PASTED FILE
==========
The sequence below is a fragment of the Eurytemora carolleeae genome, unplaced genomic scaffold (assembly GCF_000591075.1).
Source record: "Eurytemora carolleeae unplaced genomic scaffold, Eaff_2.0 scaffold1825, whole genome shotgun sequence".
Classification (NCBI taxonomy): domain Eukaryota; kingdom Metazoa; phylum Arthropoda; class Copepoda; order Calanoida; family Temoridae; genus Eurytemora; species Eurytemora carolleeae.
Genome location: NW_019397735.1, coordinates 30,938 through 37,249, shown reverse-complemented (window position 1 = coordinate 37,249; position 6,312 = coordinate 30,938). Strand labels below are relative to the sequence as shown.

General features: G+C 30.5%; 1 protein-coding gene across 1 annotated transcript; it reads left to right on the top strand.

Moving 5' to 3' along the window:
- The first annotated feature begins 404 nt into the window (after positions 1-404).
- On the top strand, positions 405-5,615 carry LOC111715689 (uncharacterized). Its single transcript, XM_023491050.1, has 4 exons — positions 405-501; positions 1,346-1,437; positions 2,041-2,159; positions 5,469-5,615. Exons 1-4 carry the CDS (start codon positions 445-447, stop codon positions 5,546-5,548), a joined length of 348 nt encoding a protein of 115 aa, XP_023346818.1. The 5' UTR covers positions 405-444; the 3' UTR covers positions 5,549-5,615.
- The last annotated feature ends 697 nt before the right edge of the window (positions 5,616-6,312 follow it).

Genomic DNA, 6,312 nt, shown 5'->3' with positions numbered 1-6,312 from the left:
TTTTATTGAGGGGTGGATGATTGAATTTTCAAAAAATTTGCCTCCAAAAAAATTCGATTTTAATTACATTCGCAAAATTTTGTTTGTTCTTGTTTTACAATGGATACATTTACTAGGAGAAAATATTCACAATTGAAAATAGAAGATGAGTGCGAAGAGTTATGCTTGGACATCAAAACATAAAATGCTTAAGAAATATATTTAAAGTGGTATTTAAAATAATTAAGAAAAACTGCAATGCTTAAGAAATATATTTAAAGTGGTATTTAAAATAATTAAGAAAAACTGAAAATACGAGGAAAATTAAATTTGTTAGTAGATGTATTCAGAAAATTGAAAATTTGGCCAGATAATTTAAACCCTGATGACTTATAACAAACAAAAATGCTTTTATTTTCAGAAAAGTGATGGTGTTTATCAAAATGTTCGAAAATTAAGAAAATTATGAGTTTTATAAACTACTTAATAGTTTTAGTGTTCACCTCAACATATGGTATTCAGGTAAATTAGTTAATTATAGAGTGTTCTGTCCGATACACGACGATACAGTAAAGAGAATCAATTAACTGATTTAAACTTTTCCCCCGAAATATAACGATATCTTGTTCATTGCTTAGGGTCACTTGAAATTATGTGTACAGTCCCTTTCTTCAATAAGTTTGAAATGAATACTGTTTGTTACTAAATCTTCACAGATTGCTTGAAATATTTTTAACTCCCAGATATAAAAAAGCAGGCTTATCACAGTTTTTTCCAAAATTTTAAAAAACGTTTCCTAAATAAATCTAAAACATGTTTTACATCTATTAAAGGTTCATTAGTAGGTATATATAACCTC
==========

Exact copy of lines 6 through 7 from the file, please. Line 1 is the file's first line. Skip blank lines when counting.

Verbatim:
Moving 5' to 3' along the window:
- The first annotated feature begins 404 nt into the window (after positions 1-404).